Once upon a time, there lived this incredible woman; full of wisdom, warmth and offering unconditional love like no one else. I feel blessed to have shared my first 6 years of life with her, in her care. This woman was my Amma (grandma), who passed away a few years ago.
Growing up, she had a big influence in my life. I could always be sure of two things with Amma. Her love was infinite; as she would always be overjoyed by anything I’d share, no matter how mundane. And she would cook up the best dishes I have ever tasted! To be honest, I think I was on a feeding spree most of the time.
Creating delectable dishes from scratch and making them look cinch was her skill. As a 5-year old, she would sit me on her kitchen counter and make fresh rotis and tell me the best stories. She offered me a link to our family’s heritage and culture and taught my how to speak Punjabi!
I still laugh at the way she would consistently believe that everyone was underfed, and force items on our plates, despite arguing “I am full…please Amma, no more!!” Funnily enough, I think this tendency has been passed down ?
Watching Amma cook, and learning from her in the kitchen sparked my love of cooking. This was a special connection we shared together.
Even though I no longer have Amma, I feel lucky to have met a special lady 8 years ago who I affectionately call Aunty. Every time I see her, it’s like a Hollywood actress stepping on the red carpet. She is a total fashionista! Not only that, she too is a fabulous cook – a professional chef I may add. It was Aunty’s Handvo that I tried and loved 5 years ago that has inspired this recipe. I have adapted Aunty’s recipe and loaded on more goodness.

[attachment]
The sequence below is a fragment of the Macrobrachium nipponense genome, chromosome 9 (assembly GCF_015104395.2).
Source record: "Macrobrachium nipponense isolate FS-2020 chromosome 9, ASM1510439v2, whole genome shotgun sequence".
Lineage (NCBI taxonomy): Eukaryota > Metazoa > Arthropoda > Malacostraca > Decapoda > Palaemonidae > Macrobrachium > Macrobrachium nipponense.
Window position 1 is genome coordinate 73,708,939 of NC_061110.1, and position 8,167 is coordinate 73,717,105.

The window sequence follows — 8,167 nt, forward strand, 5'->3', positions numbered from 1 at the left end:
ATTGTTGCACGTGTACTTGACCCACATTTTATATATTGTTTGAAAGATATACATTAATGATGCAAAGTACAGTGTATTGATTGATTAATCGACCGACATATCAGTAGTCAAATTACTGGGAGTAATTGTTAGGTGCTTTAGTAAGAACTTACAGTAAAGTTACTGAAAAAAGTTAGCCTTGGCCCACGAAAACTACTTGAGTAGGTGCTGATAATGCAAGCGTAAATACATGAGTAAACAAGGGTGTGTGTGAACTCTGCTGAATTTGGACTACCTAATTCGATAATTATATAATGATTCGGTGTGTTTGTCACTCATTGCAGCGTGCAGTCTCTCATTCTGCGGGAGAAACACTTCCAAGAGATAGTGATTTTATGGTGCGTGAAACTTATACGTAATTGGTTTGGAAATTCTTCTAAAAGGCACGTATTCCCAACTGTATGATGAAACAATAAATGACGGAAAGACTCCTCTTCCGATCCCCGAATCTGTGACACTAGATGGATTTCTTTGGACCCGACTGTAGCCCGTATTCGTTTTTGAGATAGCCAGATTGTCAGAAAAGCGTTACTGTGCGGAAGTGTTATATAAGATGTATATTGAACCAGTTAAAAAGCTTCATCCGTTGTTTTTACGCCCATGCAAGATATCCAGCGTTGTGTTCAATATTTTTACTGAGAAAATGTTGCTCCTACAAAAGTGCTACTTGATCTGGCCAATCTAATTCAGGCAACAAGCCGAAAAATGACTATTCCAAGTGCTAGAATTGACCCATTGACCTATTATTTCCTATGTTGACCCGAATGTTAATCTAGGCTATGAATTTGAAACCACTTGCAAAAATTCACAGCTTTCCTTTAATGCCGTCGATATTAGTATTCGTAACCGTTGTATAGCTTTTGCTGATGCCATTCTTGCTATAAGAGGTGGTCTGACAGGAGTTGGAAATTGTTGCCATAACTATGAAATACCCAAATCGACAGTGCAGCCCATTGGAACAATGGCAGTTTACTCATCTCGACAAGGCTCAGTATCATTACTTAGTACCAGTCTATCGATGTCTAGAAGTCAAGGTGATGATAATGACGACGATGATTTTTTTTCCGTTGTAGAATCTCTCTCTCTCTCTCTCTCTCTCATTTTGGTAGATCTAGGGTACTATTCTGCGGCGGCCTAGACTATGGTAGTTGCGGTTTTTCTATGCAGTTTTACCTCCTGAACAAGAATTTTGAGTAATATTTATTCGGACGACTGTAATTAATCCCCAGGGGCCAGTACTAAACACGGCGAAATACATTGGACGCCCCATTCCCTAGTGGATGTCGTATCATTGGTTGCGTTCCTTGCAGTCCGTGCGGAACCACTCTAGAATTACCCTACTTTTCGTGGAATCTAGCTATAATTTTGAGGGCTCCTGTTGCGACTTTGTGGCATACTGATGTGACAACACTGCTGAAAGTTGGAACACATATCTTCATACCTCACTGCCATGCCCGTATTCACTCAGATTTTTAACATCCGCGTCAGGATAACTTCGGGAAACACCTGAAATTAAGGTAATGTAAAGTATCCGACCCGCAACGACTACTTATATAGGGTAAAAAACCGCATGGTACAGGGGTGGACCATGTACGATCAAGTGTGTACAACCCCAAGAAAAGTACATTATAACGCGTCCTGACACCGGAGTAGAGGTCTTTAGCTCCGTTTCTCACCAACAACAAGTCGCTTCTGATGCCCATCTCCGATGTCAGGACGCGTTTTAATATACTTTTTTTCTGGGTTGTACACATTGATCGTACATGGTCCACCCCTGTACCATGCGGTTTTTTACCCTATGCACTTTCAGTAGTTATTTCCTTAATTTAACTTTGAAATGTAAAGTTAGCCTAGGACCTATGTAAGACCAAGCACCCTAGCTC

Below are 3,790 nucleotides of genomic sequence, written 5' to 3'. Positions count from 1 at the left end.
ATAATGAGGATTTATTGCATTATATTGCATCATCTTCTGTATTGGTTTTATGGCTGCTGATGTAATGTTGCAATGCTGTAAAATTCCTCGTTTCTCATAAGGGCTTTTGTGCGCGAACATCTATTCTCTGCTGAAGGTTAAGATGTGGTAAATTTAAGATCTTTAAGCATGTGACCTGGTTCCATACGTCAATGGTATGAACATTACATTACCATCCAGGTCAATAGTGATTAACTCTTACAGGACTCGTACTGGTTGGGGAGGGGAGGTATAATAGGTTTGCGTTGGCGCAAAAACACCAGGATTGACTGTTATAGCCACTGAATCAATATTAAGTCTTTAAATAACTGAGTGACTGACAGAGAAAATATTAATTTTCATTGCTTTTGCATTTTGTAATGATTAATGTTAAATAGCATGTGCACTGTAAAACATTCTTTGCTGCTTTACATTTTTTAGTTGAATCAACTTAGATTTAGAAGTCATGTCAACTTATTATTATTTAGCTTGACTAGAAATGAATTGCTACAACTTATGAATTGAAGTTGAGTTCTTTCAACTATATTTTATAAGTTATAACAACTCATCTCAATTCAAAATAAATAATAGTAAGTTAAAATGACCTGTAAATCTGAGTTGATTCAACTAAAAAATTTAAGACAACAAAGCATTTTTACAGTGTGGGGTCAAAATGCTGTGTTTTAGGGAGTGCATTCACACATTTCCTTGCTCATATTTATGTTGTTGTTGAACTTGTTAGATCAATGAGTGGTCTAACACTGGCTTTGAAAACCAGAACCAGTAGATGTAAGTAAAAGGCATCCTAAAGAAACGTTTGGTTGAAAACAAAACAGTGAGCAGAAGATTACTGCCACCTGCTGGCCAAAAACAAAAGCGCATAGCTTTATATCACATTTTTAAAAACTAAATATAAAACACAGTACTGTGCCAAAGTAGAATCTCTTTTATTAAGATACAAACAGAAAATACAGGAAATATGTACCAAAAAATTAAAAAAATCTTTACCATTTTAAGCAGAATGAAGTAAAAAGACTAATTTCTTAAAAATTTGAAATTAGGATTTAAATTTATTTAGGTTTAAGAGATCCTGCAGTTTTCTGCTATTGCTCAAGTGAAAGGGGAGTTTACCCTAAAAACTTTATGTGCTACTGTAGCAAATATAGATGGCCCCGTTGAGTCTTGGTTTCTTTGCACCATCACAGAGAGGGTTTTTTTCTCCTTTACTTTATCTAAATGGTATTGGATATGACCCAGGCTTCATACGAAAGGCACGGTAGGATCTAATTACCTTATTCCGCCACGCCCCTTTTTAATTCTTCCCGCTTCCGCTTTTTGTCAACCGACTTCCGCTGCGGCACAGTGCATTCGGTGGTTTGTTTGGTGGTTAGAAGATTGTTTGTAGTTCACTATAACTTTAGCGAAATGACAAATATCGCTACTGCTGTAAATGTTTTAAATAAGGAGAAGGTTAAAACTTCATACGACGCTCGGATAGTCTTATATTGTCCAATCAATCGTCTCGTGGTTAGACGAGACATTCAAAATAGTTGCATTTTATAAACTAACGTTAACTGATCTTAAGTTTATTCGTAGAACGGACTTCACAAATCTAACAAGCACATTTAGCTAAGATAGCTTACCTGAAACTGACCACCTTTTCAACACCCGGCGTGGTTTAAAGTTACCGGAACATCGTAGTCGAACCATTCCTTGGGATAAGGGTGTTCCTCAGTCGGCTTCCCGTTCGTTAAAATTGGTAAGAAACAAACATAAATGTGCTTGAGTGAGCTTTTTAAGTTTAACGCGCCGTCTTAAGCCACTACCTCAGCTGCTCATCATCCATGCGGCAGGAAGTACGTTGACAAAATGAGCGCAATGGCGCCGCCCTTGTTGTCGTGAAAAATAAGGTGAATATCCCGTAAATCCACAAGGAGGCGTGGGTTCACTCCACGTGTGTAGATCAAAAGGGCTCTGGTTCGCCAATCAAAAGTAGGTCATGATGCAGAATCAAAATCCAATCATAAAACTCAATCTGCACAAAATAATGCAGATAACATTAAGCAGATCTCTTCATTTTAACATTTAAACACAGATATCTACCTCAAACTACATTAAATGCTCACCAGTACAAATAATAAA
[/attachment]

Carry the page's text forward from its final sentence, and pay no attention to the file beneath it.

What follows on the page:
What is Handvo?
Handvo is a traditional Gujarati spicy savory cake. There are so many different recipes; some with lentils, rice flour and/or semolina. I must admit this recipe has gone through many rounds of ‘trial and error’ in my kitchen, and I think you will like it! This simpler version has loaded on more veggies; with extra cabbage and the addition of peas, scallions and herbs. The reduction of semolina, with the addition of chick pea flour gives this an additional nutritional boost!
Cabbage is another cruciferous vegetable of the Brassicaceae family (others include broccoli, brussels sprouts, cauliflower and other green leaf vegetables). Brassica vegetables have been studied for their cancer-protective effects associated with high levels of glucosinolates, but these beauties are also a source of vitamin C and fibre.
I always get requests from the kids to make this for their school lunch. It is simple, full of vegetables and filling. It can be enjoyed for breakfast, snack or anytime really. At home, we tend to serve it with salad or chopped vegetables. If you want an extra hot kick, red chilli chutney for dipping is the bee’s knees! Trust me when I warn you, it is quite addictive and hard to stop after one slice ?
So, kuch kuch hota hai? If you try this recipe, would love to hear from you! Leave a comment, rate it, or share a photo and hashtag with #desiliciousrd on Instagram and twitter! Can’t wait to see your photos.